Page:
Kansas City, January 16, 2020: Dr. Lateshia Woodley knows that an entire public education system can sometimes hinge on one student and his pencil.
Dr. Woodley is the Executive Director of Student Support Services for Kansas City Public Schools. She shares the story of a young boy who lost his home to arson and was placed in the custody of a relative. That caregiver was then shot to death and the child was moved again. In school one day following these events, he lashed out after another child took his pencil.
In that moment, an educator could have assumed the worst of that child and started a severe discipline process that would only exacerbate this child’s trauma. Dr. Woodley doesn’t accept that outcome. That’s why she celebrated more than anyone when she learned last November that KCPS had successfully earned a $2.59 million grant through the federal Victims of Crime Act (VOCA) program.
“When we received this grant, I did a cartwheel and split!” Woodley said.
The VOCA grant is the largest grant KCPS has received under the leadership of Superintendent Mark Bedell. The money will be used to help the district meet its goals under the strategic plan by amplifying and expanding the Trauma-Informed School System Model.
“The VOCA grant is designed to assist us with targeting the needs of students that have been exposed to trauma,” Woodley explained. “So, we’re able to streamline resources to ensure that they get to the students that are most in need of those services.”
The trauma-informed model involves having staff who are trained and equipped to recognize the impact of trauma on students and family members, and then provide the support and resources to address their physical, mental and emotional health and wellness.
Dr. Woodley, her team and KCPS Grant Writer Barbara Wright learned of the VOCA grant in the summer of 2019 and put in extensive work to prepare the district’s proposal. Their preparation meant that they were ready to begin to hire new staff and launch districtwide training as soon as the award was announced.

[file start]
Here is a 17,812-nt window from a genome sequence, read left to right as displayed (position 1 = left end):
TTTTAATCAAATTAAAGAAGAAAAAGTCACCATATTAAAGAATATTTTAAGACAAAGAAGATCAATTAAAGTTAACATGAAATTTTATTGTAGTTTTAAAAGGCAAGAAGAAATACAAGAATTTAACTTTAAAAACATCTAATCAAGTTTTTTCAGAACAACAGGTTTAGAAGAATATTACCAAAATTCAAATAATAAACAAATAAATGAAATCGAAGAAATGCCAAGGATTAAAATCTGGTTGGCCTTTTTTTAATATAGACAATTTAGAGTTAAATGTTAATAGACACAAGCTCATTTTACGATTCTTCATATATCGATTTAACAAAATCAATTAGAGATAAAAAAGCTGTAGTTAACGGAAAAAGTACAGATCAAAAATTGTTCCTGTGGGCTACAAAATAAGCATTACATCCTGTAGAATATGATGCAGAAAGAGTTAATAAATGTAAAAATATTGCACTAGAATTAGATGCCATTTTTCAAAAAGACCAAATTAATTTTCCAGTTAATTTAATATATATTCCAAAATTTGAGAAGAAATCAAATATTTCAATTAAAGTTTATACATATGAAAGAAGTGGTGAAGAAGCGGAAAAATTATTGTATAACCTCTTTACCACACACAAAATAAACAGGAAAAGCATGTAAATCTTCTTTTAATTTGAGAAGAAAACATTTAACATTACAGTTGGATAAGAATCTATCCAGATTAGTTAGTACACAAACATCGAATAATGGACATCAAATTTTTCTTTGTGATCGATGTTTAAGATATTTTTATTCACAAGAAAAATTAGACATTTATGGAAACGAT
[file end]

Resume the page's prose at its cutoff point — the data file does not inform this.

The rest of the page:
“We’re hitting the ground running and are already starting to see the benefits of the grant,” Woodley said. “I’m excited about this work. We really are in place to become a model trauma-informed district over the next three to five years based on us being able to implement this practice at the level we are able to with the VOCA grant.”
KCPS has already doubled the number of school-based Trauma-Sensitive Clinicians to six thanks to the VOCA grant. These professionals serve as coaches for students, family members, teachers, support staff and school administrators.
The goal is to train every KCPS teacher in a number of trauma-informed interventions that have been proven to be effective. These strategies include conflict resolution, de-escalation and mediation. In addition, staff will be taught how to recognize and treat secondary trauma they experience during their work.
Woodley and her team will also equip students to help themselves deal with the impact of trauma.
“We’re looking to help our students understand their own trauma and begin to unpack coping strategies, as well as conflict resolution skills and how to communicate effectively with adults and their peers,” she said.
The KCPS Mentorship Initiative will benefit from the VOCA grant, as a portion of the money will be used to add a Mentoring Data Analyst and a Mentoring Coordinator.
Mentors are often the first adults connected with a school who learn about cases where students have experienced trauma, according to KCPS Mentoring Services Director Sherenna Clinton. That makes them an important link in the trauma-informed process.
“When things happen to our students, we want to make sure our mentors have the training and resources to respond appropriately,” Ms. Clinton said. “They really are the first point-of-contact in many cases.”
Ultimately, the trauma-informed initiative will take root across the KCPS community. That probably makes Dr. Woodley more animated than anything else when she talks about the VOCA grant.
“We’re looking at a holistic approach, with everyone involved, from the community, to the students, to the staff – everyone being trained in trauma-informed practices,” she said.
Ultimately, the trauma-informed model is about understanding the context of each individual student’s life and the impact that life has on the student’s ability to learn and thrive, Woodley explained.
“Think about a child who doesn’t have a place to lay their head at night, and they are coming into the classroom and we’re expecting to teach them academics. Those pieces play a role in student behavior. Their brains are on this fight or flight mentality,” she said. “In order for you to teach a child, you have to know them.”